The Sporadic Beaver

Research

April 7, 2016

Tags: Gay Talese, Alec Baldwin, Thy Neighbor’s Wife, Beaver Street, voyeurism, journalism, research, The New Yorker, Gerald Foos

"I really did believe that having oral sex with a hot young model in front of a loaded camera was a legitimate avenue of journalistic research. I also believed that to write insightfully about pornography, pornographic experience in front of the camera wasn't only invaluable, it was essential." —from Beaver Street

The above quote is from a chapter called “The Accidental Porn Star,” and when I wrote it, I’d forgotten that there is at least one other journalist who’s willing to do the kind of research that I do.

Gay Talese was not photographed as he was researching Thy Neighbor’s Wife, originally published in 1981 and described as “eye-opening revelations about the sexual activities and proclivities of the American public in the era before AIDS” and a “marvel of journalistic courage and craft.” But as Talese reminded me in his 2015 interview with Alec Baldwin on Here’s the Thing (which I just listened to), in the course of gathering material for Thy Neighbor’s Wife, he did get masturbated in a New York massage parlor.

Talese’s latest story, “The Voyeur’s Motel,” in the current issue of The New Yorker, is what got me thinking about his research methods. In the story, probably one of the strangest the magazine has ever run, Talese, now 84, describes his 35-year relationship with Gerald Foos, owner of a motel near Denver. Foos is a voyeur who bought the motel specifically because it had an attic, which he converted to a perch where he could watch his guests have sex. And he did so from the 1960s to 1995, taking notes on what he saw.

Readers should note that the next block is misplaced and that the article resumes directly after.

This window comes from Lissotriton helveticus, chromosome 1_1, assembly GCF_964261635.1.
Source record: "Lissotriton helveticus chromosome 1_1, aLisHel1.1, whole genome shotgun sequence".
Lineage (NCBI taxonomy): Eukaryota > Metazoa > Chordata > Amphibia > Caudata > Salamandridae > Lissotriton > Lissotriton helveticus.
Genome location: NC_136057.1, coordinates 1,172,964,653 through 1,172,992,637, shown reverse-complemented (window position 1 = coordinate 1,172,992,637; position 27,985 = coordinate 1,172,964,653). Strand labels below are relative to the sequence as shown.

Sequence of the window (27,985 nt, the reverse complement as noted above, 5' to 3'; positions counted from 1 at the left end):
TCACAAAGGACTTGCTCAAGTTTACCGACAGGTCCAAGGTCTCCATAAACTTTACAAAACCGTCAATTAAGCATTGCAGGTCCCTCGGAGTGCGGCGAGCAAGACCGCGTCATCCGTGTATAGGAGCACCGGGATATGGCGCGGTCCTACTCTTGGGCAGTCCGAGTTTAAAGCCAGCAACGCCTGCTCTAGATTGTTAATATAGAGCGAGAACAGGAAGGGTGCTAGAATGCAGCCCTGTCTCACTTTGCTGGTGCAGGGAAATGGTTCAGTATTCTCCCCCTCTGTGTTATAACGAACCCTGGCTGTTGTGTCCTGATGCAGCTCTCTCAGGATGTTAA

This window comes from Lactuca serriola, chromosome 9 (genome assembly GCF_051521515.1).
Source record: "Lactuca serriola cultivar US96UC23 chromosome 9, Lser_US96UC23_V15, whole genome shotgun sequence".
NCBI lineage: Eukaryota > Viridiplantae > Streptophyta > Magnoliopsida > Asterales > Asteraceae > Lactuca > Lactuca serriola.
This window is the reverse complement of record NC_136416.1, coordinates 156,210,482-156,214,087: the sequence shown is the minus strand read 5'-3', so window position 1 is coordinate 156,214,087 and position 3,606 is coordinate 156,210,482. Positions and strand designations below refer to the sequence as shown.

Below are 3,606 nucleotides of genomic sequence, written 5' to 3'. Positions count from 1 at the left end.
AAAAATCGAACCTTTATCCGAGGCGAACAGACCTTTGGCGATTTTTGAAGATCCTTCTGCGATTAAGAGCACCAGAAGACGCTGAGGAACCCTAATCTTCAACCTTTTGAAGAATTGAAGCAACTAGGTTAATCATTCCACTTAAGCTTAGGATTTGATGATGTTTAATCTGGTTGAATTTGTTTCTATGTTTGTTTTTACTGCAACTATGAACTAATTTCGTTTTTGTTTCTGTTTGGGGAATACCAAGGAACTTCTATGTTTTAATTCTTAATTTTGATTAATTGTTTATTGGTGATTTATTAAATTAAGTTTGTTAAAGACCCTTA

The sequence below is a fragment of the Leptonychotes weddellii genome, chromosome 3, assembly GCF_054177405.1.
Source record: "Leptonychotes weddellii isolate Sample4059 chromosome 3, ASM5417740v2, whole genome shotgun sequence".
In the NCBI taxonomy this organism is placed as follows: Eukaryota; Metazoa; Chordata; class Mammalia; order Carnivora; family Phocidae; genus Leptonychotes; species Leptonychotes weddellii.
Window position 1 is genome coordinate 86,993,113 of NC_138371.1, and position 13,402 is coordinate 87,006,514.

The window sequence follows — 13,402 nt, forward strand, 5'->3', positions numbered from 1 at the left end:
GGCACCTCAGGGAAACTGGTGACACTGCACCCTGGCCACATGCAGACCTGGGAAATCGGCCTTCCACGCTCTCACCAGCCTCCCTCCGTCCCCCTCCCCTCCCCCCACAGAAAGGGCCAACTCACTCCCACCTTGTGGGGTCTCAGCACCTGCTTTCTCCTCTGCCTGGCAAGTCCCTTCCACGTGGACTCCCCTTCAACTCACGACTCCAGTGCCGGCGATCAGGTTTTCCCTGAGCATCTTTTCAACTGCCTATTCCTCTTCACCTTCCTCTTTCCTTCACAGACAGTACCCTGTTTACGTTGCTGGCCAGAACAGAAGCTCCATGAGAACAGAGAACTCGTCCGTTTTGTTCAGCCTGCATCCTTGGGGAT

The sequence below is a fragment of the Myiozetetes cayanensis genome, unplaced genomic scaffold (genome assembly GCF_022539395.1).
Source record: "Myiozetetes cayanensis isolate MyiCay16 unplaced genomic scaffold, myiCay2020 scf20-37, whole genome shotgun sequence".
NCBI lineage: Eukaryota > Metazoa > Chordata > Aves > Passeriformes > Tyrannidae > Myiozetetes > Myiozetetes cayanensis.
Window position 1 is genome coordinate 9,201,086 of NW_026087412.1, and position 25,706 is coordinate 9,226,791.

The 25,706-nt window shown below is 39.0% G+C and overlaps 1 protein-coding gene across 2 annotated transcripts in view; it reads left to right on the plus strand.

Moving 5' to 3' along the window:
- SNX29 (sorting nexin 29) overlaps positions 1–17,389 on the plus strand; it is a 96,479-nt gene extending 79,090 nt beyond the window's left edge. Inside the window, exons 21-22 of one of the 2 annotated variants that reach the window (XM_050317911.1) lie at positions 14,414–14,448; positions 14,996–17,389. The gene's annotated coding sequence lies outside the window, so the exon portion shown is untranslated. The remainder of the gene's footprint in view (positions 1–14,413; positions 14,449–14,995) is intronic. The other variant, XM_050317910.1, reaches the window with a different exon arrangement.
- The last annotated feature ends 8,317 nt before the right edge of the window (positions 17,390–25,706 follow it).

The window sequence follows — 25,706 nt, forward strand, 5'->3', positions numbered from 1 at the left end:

Talese, in the name of research, joined Foos in the attic, and together they watched people have sex. The article, which includes some of Foos’s notes, is both semi-pornographic and an exploration of Talese’s wrenching moral dilemma as he conducted his research.

When writers throw their bodies and souls into their work, the result is often literature that you can’t put down. Sadly, as Talese also points out in the interview, magazines that are willing to finance this kind of reporting are on the verge of extinction.

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